JEHOVAH—the name of the Sovereign Lord of the universe. It is the name by which he himself chose to be identified. The Tetragrammaton (as the four Hebrew letters of God’s name are known) occurs in the Hebrew text of the Bible nearly 7,000 times—far more often than does any descriptive title for God. That name is no mere label. It distinguishes the true God from all other gods, including man-made gods. It is the name that all intelligent creatures should know, honor, and sanctify.
The name Jehovah identifies the Creator of heaven and earth (Ge 2:4), the God and Father of Jesus Christ (Mt 4:10; Joh 20:17), the One who has promised to establish “new heavens and a new earth” in which righteousness will prevail.—Isa 65:17, 25; 2Pe 3:13.
Surprisingly, many Bible translations today do not contain the divine name at all. Why? A superstitious idea arose among the Jews that it was wrong to pronounce that name. This resulted first in avoiding spoken use of the divine name among the Jews, then in removal of God’s personal name from Greek manuscripts of the Holy Scriptures. Eventually, in most translations of the Bible the divine name was completely replaced by expressions such as “Lord” and “God.” It is noteworthy that only the most vital name of all—Jehovah—was tampered with; other Bible names were not.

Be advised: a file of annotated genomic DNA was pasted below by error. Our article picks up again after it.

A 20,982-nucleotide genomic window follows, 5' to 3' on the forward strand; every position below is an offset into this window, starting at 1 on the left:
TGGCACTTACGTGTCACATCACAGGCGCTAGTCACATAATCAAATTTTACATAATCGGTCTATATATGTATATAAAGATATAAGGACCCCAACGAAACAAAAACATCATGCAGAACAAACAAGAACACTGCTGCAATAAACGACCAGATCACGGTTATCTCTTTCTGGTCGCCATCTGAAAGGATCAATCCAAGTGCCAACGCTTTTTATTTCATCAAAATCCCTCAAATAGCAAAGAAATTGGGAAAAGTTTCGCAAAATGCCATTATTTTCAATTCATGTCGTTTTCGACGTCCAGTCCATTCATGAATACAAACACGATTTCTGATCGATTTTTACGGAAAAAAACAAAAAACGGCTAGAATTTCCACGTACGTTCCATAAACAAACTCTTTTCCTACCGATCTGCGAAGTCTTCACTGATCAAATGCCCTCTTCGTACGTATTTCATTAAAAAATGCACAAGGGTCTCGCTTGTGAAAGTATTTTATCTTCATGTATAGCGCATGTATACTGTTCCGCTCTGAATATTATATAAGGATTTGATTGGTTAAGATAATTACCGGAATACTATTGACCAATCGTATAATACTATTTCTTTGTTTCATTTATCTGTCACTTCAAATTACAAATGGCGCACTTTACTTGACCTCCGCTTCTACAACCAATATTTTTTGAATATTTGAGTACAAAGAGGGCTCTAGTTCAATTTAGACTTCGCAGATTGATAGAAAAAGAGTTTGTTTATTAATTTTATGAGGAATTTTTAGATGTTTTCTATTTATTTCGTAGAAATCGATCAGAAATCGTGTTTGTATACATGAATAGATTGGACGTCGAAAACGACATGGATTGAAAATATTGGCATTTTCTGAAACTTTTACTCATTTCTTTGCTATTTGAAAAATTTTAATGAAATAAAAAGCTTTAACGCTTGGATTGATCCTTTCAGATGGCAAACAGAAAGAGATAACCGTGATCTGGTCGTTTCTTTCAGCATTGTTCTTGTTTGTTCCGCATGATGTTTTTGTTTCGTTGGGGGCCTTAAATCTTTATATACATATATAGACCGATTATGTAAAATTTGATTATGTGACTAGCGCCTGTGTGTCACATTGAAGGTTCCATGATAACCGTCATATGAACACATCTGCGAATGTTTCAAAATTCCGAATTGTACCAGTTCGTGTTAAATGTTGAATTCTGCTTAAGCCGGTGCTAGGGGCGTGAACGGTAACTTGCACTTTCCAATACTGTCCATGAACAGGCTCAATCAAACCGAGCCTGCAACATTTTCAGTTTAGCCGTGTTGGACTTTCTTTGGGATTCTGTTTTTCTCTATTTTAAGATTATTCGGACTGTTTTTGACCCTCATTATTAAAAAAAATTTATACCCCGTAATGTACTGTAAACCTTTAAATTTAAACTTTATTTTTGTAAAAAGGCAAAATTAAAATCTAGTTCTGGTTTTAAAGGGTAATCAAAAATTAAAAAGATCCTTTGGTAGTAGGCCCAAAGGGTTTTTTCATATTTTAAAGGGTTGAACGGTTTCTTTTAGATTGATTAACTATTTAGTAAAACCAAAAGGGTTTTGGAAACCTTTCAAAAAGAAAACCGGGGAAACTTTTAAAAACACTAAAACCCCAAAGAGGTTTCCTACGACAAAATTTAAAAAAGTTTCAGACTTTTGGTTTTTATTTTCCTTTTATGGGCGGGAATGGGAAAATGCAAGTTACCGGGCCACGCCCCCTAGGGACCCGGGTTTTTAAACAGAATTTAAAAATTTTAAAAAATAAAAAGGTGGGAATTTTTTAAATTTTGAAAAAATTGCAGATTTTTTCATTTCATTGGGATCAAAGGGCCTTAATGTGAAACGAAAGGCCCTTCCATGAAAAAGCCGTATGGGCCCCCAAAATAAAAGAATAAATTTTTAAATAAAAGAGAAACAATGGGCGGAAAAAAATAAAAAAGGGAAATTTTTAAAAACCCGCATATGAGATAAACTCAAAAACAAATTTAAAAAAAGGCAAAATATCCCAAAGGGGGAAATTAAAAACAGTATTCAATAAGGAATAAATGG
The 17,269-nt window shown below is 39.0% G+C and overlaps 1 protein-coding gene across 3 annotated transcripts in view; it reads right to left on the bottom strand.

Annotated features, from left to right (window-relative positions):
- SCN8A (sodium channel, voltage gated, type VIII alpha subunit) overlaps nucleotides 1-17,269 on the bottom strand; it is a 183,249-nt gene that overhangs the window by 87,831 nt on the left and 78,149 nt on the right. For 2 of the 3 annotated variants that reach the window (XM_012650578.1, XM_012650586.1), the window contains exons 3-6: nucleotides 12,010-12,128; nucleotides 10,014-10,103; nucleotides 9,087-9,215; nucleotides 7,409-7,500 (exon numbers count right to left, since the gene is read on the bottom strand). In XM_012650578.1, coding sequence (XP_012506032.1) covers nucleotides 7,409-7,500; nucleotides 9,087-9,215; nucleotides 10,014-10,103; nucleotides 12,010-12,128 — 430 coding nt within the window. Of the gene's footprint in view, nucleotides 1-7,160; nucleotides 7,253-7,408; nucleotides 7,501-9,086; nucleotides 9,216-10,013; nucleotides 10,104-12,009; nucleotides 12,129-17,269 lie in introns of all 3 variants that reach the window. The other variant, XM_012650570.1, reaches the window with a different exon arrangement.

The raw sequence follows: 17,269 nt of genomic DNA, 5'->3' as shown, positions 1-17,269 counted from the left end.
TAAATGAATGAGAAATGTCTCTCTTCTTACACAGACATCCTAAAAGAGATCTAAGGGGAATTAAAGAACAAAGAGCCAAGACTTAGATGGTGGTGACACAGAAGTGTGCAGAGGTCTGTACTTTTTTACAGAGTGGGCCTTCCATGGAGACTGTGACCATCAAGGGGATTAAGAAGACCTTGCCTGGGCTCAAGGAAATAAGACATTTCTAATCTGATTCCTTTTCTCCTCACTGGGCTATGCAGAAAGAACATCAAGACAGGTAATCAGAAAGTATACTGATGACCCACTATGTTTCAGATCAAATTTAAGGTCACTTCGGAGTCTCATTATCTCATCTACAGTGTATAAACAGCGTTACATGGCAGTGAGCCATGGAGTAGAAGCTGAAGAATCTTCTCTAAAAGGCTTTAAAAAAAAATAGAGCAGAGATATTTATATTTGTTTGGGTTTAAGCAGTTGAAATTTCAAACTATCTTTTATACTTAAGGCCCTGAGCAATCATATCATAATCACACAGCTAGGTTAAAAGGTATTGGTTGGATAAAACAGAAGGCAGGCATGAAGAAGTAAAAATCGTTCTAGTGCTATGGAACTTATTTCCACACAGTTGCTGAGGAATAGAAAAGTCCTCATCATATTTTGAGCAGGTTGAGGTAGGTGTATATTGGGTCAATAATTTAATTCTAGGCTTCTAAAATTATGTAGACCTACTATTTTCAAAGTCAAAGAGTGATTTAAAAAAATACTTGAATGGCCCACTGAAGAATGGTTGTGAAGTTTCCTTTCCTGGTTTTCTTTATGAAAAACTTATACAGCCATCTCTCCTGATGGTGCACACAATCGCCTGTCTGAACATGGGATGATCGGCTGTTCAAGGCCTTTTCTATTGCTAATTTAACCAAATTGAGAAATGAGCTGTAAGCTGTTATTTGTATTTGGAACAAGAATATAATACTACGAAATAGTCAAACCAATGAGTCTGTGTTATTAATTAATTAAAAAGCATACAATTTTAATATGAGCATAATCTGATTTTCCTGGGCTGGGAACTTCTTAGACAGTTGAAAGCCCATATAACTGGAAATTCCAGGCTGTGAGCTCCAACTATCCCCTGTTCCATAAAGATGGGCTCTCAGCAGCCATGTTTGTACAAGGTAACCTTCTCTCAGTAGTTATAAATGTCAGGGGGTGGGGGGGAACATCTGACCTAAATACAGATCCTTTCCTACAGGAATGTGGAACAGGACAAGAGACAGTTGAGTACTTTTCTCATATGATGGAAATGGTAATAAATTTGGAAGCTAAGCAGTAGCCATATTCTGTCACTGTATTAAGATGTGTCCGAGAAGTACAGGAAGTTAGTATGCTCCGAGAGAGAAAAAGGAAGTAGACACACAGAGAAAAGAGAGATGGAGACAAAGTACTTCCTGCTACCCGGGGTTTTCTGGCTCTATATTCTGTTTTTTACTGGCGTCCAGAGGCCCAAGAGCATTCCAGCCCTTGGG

Yet, it is vital for all mankind to know the divine name. (Ro 10:13) This involves much more than just knowing what God’s personal name is. It includes knowing also the person represented by the name and living in a way consistent with the purposes connected with that name. It is the responsibility of all who worship the true God to be diligent in making his name known to others, as Jesus did. (Joh 17:6, 26) Jehovah God promises to bless those who know, use, and honor his great name.—Ps 91:14.